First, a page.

Abuse at the Anderson School
now called the Anderson Center for Autism
More History of Abuse

In December of 2004, following a 4 week investigation of the abuse and neglect of Jonathan Carey at the Anderson School, along with a list of 14 violations and substantiations, OMRDD documented, “It is advised that Anderson School take immediate action to insure that no other student is subjected to comparable abuse, neglect and/or mistreatment.”

A report regarding Jonathan Carey was later completed by the New York State Inspector General’s Office, which hired two experts in the field of developmental disabilities. That report, which was obtained through FOIL, documented, “The Office of the State Inspector General of New York requested us to provide an impartial evaluation of the care and treatment of Jonathan Carey while he was a resident and student at the Anderson School in Staatsburg, New York. In compiling this report, we reviewed a considerable amount of documentation and records pertaining to Jonathan Carey’s care and treatment while in residence at the Anderson School from January 2003 until October 2004.”

 ***The following quotes are taken directly from their 21 page report.

“From the evidence provided, it appears that regular meals were withheld from Jonathan Carey for extended periods of time (ie. Several days) and, during this time, the evidence suggests that there was no alternative functional communication strategy being taught to assist him in communicating his needs. Most likely, Jonathan was using problem behaviors (e.g., bolting, aggression, incontinence, disrobing ) to communicate his needs and wants and/or to protest withholding meals or making meals contingent on “dressing.”

“Withholding regular meals for an individual who is nonverbal and/or an individual that does not have continuous access to food to consume whenever he or she is hungry is particularly unethical according to recommended practices in the field of developmental disabilities.”

“It was not until after an extended period of time when Jonathan was not provided regular meals that a nutritional consult was provided.”

“The behavioral intervention plan for Jonathan Carey implemented a highly aversive intervention strategy by making food contingent on “getting dressed;” thus it is highly negligent, irresponsible, and unacceptable for staff to not have closely monitored Jonathan’s ongoing consumption of food, caloric intake, and weight in a reliable and precise manner. The evidence reviewed on Jonathan’s food intake indicates that the staff at the Anderson School did not consistently document his food intake and appeared to only document it after the intervention had been employed for an extended period of time and negative side effects were occurring.”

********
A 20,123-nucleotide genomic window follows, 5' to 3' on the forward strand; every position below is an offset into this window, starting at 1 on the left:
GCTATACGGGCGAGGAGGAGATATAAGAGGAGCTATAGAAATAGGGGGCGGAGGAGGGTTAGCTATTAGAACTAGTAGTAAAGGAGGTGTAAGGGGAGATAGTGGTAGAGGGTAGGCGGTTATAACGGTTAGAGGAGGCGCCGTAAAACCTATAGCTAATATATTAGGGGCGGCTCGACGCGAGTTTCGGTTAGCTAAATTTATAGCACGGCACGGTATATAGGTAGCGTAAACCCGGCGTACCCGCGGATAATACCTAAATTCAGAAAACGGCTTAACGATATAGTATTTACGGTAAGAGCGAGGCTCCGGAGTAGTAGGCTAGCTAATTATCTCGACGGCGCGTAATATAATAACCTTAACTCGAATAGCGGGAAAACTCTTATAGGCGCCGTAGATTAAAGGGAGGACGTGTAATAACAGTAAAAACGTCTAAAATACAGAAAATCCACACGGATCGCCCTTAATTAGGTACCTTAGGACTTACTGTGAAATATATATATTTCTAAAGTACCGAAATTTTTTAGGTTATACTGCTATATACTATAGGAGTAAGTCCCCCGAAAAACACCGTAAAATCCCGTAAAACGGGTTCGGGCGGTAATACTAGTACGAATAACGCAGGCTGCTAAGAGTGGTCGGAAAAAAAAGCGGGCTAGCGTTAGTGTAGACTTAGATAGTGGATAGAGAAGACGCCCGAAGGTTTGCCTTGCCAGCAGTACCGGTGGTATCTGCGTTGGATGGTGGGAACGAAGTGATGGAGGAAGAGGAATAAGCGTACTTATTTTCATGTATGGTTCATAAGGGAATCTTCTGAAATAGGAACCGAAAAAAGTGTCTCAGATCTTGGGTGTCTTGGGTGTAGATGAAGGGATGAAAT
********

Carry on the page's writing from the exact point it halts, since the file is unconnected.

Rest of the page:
“Changing bed sheets once, in the morning and not thereafter (i.e., allowing him to lie in his own urine)” “Clearly, remaining in one’s own urine for periods of time (as happened with Jonathan) is not acceptable now or as of 2003.”

“The documentation reviewed indicates as Jonathan Carey spent more time in his bedroom personal items were eventually removed.”

“Covering windows with frosted adhesive paper to prevent looking out.” “Documents reviewed indicate that maintenance was ordered to install adhesive paper on Jonathan’s windows.”

“Removal of all personal items in bedroom” “Finally, the removal of all reinforcers from his room, as well as the application of frosted adhesive paper to his window, would appear to be an attempt to create a time-out/seclusion room in his bedroom.”

“Documents reviewed suggest that Jonathan’s door handle was held to prevent him from leaving his room and/or the unit.”

“Documents reviewed indicated that Jonathan Carey’s was allowed to remain naked for extended periods of time.” “Additionally, as was suggested later, staff could have dressed Jonathan in clothing that would be difficult to remove.”

“When Jonathan did not comply with getting dressed, he was forced to remain in his room, which most likely resulted in an increase in many of his other problem behaviors (i.e., bolting, aggression, and urination).”